After exposure to oxygen, the adsorbed dose of oxygen is converted into silicon oxide by a heat treatment of the sample, at above 550° C. but below 700° C., for a period of a half up to one minute, in an oxygen free high vacuum environment. During this heat treatment, all traces of Cs disappear from the surface.
 To overcome the barrier for further adsorption of oxygen on the now already oxidised surface, a layer of Cs atoms is deposited on top of the oxide using a similar dosing time and conditions as for covering the clean silicon surface.
 Oxidation cycles of Cs deposition and oxygen exposure followed by heating is repeated for a number of times. During heating after each oxidation, Cs is released from the substrate. In this procedure, the oxide layer grows approximately linearly in thickness for the first five cycles, after which the growth slows down, and ultimately a thickness of approximately 3 layers of oxide can be reached, with the upper part bulk like.
 No difference of the finally achieved oxide layer thickness was observed, whether Cs in the first cycle was deposited on a clean silicon surface or Cs was deposited on a silicon surface that had first been exposed to oxygen prior to Cs deposition.
 In a still further embodiment of the invention, still thicker silicon oxide layers can be achieved with no saturation of the growth process and still with maximum control as will be described in the following. To accommodate more oxygen as adsorbed species prior to oxidation by heating, several oxidation cycles with alternating Cs- and oxygen deposit at or near room temperature may be used to produce a growing film of a mixed species of these two elements. After a number of such completed cycles, heating to between 500° C. and 815° C., typically for periods of a half to one minute, serves to create a layer of silicon dioxide on top of silicon and to desorb Cs. The resulting silicon oxide thickness is linearly depending on the number of oxidation cycles.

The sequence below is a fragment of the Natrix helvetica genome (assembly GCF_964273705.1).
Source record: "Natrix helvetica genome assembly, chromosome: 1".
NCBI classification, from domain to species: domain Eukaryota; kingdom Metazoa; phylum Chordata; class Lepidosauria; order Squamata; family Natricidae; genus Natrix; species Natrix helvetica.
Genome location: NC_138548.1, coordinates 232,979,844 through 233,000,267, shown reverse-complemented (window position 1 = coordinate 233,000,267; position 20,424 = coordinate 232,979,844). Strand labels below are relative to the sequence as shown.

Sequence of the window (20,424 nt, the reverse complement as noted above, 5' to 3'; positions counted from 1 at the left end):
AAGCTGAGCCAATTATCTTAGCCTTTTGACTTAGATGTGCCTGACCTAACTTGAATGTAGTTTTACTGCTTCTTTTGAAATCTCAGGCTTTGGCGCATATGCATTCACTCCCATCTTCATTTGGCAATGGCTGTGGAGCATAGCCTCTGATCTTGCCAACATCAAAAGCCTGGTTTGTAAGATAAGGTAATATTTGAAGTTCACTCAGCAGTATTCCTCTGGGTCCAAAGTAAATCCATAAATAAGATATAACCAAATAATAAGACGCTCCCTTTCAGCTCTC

As an alternative to Cs, also Na, K, and Rb may be used to enhance oxygen uptake on a silicon substrate.
 The invention will be explained more in detail in the following with reference to the drawings, where
FIG. 1 shows experimental spectroscopic results in the form of integrated O 1s XPS signals during the oxidation process of Si(111) and Si(0001) according to the First Recipe,
FIG. 2 shows determined oxide layer thickness and chemical composition, for the oxidation process of Si(111) and Si(001) according to the First Recipe,
FIG. 3 shows determined oxide layer thickness and chemical composition, when the oxidation method involves Cs deposition, for Si(111) and Si(0001) according to the Second Recipe,
FIG. 4 shows the O 1s XPS spectrum for the oxidation method involving Cs deposition on the Si(111) substrate according to the Second Recipe,
FIG. 5 shows Si 2p XPS spectra describing the quantity of silicon oxide on the sample after various exposure cycles according to the Third Recipe,
FIG. 6 shows a diagram of the thickness of the Sio2 film as a function of number of exposure cycles according to the Third Recipe,
FIG. 7 shows Cs 3d XPS spectra describing the quantity of Cs left in the oxide after processing by using 15 cycles of exposure according to the Third Recipe and after heating up to different temperatures for a minute,
FIG. 8 shows the Cs 3d XPS signal intensity (area) for extended heating times in minutes at 580° C. of a sample created with 15 cycles of exposure according to the Third Recipe, and
FIG. 9 shows photoemission spectra, recorded with synchrotron radiation of 130 eV photon energy, of the clean surface and the surface covered by an oxide with a thickness of 6.4 nm according to the Third Recipe.
 In the following, a number of experiments will be described, which have been performed in order to demonstrate the growth of oxide layers on silicon in a controlled way with a specified thickness.